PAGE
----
If you’ve hit the gym at any point in the past few years, you’re probably familiar with—and/or afraid of—the term HIIT. For the uninitiated, HIIT (high-intensity interval training) is any workout that encourages you to give all-out, 100 percent effort for quick, intense periods of time, followed by short, sometimes active recovery. The idea is that not only can you get this kind of workout over with faster than a lower-intensity one, but HIIT can temporarily spike your metabolism and can often be done with little to no equipment.
But because HIIT workouts often utilize plyometric movements (exercises in which muscles exert maximum force in a rapid or explosive manner), they’re often not an option for people with joint issues, like back or knee problems. Enter HILIT, a similar but different type of workout that’s poised to be one of the biggest fitness trends of 2020 and beyond.
HILIT stands for high-intensity, low-impact training. Like HIIT workouts, HILIT workouts focus on intensity—short bursts of going all out followed by short recovery periods. Unlike HIIT, HILIT emphasizes lower-impact movements that are easier on your joints. Translation: In HILIT workouts, you never have both feet off the ground (that means no jumping or—praise be—burpees).
Because of the high-intensity part, HILIT workouts are just as effective as HIIT workouts (assuming you’re actually exercising at your highest intensity). In a study at McMaster University in Ontario, researchers found that quick spurts of intense exercise are just as beneficial as longer endurance-training sessions. So basically, if you’re looking to cut back on the time you spend working out without sacrificing any of the results, just make sure you work a little harder for that shortened period of time.
OK, so what does HILIT look like in practice? The buzziest example is P.volve. Created by Victoria’s Secret Angels trainer Stephen Pasterino, P.volve is a strengthening and lengthening workout that you can do at home or in a studio. Using equipment that can be purchased through P.volve or on Amazon (like the famous thigh- and glute-toning P.ball, plus gliders, armbands and ankle weights), it uses Pasterino’s knowledge and training in applied functional science to ensure safe, effective movements. (HILIT is all about safety.)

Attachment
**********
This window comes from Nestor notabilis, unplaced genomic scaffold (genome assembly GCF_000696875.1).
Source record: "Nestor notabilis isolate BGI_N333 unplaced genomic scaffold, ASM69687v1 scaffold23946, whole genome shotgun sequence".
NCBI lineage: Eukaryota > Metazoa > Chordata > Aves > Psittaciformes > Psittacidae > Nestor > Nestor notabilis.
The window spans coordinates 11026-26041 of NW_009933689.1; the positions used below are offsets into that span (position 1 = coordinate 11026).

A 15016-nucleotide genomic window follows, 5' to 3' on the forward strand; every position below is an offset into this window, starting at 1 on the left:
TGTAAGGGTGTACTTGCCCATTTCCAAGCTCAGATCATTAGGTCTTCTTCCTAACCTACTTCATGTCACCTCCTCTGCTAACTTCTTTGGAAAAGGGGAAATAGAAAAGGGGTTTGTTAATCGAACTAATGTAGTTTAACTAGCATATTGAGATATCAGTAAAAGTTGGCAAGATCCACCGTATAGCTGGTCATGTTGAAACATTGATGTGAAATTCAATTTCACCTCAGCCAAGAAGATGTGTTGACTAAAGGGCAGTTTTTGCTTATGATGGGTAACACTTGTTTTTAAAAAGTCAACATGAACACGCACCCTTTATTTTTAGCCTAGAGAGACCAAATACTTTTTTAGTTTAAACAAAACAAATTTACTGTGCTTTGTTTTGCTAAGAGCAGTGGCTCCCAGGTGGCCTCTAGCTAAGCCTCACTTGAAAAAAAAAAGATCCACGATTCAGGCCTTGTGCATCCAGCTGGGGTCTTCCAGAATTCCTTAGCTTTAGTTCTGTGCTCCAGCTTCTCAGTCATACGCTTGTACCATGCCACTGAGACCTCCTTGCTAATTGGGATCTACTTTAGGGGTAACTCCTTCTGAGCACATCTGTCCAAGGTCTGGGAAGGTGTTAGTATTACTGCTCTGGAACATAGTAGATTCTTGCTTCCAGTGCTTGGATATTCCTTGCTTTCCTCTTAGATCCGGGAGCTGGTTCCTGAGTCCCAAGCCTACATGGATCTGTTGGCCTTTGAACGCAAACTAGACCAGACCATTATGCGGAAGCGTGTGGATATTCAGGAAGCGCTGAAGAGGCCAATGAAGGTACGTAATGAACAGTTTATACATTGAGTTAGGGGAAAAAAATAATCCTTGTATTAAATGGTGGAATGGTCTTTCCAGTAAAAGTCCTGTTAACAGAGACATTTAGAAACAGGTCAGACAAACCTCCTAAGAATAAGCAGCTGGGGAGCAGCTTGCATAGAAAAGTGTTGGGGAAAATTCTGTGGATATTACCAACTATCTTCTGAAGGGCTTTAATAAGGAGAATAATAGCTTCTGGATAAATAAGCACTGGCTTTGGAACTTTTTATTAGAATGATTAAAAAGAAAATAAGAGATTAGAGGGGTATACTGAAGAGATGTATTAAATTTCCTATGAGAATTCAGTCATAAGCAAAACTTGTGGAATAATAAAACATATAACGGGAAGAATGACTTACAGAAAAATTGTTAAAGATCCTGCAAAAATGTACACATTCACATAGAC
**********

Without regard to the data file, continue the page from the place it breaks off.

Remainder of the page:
Another mega-popular HILIT workout is indoor rowing, which has been popular for a few years as a low-impact option for folks who want a killer workout without placing too much stress on their joints. We’ve long heralded rowing as one of the most efficient and enjoyable forms of exercise, and that’s doubly true for fitness enthusiasts who have knee or back problems or are over a certain age. Rowing is low impact and, contrary to popular belief, is predominantly a leg workout, similar to squats (on the rowing machine, or erg, you’re supposed to use 60 percent butt and leg muscles). And you won’t just get a physical benefit, either: According to a study by King’s College in London, people with more powerful legs have sharper minds. You can try it at studios like Rowgatta in New York, LIT Method in Los Angeles and Row House in hundreds of locations around the U.S. and Canada.
Another HILIT option? Megaformer Pilates. Infamously described as “Pilates on crack,” megaformer classes—a favorite of Meghan Markle—employ a torture device known as a megaformer, which was designed by trainer and CEO of Lagree Fitness, Sebastien Legree, with the goal of merging Pilates with cardio in a low-impact way. If you dare, you can try it at studios around the country, like SLT in New York, Studio Metamorphosis in L.A. and Body R+D in Chicago.
HILIT classes aren’t any easier than HIIT classes, and they’re just as effective without making you do dozens of burpees. A win-win, if you ask us.